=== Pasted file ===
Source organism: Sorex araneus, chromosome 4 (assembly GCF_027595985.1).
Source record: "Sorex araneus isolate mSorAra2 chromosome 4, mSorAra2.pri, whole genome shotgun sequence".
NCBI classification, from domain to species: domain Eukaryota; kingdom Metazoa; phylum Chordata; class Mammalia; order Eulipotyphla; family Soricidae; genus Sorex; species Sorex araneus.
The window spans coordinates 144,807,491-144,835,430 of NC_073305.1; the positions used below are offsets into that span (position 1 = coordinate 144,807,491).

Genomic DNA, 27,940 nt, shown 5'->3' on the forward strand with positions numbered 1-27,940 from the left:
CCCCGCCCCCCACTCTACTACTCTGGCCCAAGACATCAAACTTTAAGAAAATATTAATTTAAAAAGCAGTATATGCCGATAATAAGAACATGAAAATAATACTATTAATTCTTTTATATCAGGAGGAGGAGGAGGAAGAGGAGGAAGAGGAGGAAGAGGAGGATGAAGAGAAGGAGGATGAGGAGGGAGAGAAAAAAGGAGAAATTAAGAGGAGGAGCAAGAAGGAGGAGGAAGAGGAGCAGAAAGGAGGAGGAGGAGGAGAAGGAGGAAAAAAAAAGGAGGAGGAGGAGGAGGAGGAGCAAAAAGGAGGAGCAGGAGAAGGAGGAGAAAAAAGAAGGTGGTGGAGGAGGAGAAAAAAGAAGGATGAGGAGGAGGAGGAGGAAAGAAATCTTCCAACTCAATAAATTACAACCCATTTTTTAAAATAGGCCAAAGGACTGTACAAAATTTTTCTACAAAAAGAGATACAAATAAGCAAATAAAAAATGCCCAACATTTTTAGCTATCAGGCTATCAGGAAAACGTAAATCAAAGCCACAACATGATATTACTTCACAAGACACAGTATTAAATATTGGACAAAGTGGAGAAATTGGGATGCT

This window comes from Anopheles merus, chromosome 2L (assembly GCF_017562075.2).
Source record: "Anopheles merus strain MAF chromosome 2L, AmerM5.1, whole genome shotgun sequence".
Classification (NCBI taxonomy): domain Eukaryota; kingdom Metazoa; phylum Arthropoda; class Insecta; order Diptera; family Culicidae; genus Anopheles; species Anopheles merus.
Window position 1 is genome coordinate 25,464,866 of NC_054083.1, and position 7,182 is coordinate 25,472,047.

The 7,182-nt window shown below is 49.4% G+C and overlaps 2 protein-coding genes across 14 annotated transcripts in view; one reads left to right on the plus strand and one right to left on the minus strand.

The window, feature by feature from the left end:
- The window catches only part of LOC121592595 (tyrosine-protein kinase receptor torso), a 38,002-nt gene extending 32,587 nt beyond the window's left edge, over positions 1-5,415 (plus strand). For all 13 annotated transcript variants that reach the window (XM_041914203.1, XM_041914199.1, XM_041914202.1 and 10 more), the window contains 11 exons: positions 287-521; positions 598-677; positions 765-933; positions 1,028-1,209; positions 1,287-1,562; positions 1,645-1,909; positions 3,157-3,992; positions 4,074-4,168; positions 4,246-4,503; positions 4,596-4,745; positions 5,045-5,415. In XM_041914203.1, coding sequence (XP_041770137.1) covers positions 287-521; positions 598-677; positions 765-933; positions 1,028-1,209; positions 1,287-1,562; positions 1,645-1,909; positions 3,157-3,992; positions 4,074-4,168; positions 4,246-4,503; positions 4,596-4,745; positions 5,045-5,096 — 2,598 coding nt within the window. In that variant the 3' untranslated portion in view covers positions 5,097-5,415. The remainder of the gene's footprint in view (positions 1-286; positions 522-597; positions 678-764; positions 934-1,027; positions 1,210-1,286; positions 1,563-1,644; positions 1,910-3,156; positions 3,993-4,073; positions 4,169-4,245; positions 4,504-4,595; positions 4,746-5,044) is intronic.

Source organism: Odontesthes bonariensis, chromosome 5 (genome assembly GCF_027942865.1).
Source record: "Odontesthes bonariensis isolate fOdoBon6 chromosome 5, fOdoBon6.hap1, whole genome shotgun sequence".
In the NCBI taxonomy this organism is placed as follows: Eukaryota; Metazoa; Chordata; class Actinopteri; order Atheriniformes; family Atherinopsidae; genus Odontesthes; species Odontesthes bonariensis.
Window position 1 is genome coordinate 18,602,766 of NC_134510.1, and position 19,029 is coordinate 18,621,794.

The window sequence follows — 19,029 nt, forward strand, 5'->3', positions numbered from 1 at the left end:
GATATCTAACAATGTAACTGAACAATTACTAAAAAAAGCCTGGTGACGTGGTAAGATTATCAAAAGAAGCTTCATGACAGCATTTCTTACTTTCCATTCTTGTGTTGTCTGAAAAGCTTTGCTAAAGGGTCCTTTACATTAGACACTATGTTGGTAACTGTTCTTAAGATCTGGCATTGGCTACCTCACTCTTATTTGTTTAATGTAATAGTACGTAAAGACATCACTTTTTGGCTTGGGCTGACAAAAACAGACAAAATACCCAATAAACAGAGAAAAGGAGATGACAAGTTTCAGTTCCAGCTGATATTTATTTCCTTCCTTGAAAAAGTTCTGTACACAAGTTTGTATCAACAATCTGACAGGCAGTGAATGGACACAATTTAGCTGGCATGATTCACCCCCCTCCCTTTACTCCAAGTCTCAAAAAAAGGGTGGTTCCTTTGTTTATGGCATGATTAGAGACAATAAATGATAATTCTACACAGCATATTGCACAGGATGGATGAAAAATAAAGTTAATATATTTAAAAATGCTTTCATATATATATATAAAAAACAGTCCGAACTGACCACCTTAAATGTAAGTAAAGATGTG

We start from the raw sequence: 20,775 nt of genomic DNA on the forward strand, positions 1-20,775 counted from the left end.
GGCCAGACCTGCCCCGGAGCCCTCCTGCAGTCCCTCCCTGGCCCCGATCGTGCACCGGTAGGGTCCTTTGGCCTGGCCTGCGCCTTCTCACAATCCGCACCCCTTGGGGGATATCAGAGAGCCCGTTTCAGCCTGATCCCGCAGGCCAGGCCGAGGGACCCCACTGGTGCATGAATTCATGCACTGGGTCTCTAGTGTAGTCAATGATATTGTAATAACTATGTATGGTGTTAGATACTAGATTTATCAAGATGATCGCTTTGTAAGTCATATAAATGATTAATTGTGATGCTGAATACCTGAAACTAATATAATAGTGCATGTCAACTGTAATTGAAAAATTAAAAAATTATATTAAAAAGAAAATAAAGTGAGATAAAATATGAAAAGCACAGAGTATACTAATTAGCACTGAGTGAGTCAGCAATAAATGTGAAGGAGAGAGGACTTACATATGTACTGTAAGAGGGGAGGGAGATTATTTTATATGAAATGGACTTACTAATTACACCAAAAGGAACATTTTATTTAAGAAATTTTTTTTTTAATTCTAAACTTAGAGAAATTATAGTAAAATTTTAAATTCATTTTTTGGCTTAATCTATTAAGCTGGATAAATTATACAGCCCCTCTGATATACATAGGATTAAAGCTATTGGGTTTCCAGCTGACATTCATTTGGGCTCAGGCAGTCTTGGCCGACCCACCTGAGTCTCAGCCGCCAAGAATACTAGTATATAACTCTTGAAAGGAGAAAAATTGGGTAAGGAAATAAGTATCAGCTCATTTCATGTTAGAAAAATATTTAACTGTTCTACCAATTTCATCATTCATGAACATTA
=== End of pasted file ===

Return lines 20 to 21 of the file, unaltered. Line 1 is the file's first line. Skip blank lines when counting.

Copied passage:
We start from the raw sequence: 20,775 nt of genomic DNA on the forward strand, positions 1-20,775 counted from the left end.
GGCCAGACCTGCCCCGGAGCCCTCCTGCAGTCCCTCCCTGGCCCCGATCGTGCACCGGTAGGGTCCTTTGGCCTGGCCTGCGCCTTCTCACAATCCGCACCCCTTGGGGGATATCAGAGAGCCCGTTTCAGCCTGATCCCGCAGGCCAGGCCGAGGGACCCCACTGGTGCATGAATTCATGCACTGGGTCTCTAGTGTAGTCAATGATATTGTAATAACTATGTATGGTGTTAGATACTAGATTTATCAAGATGATCGCTTTGTAAGTCATATAAATGATTAATTGTGATGCTGAATACCTGAAACTAATATAATAGTGCATGTCAACTGTAATTGAAAAATTAAAAAATTATATTAAAAAGAAAATAAAGTGAGATAAAATATGAAAAGCACAGAGTATACTAATTAGCACTGAGTGAGTCAGCAATAAATGTGAAGGAGAGAGGACTTACATATGTACTGTAAGAGGGGAGGGAGATTATTTTATATGAAATGGACTTACTAATTACACCAAAAGGAACATTTTATTTAAGAAATTTTTTTTTTAATTCTAAACTTAGAGAAATTATAGTAAAATTTTAAATTCATTTTTTGGCTTAATCTATTAAGCTGGATAAATTATACAGCCCCTCTGATATACATAGGATTAAAGCTATTGGGTTTCCAGCTGACATTCATTTGGGCTCAGGCAGTCTTGGCCGACCCACCTGAGTCTCAGCCGCCAAGAATACTAGTATATAACTCTTGAAAGGAGAAAAATTGGGTAAGGAAATAAGTATCAGCTCATTTCATGTTAGAAAAATATTTAACTGTTCTACCAATTTCATCATTCATGAACATTA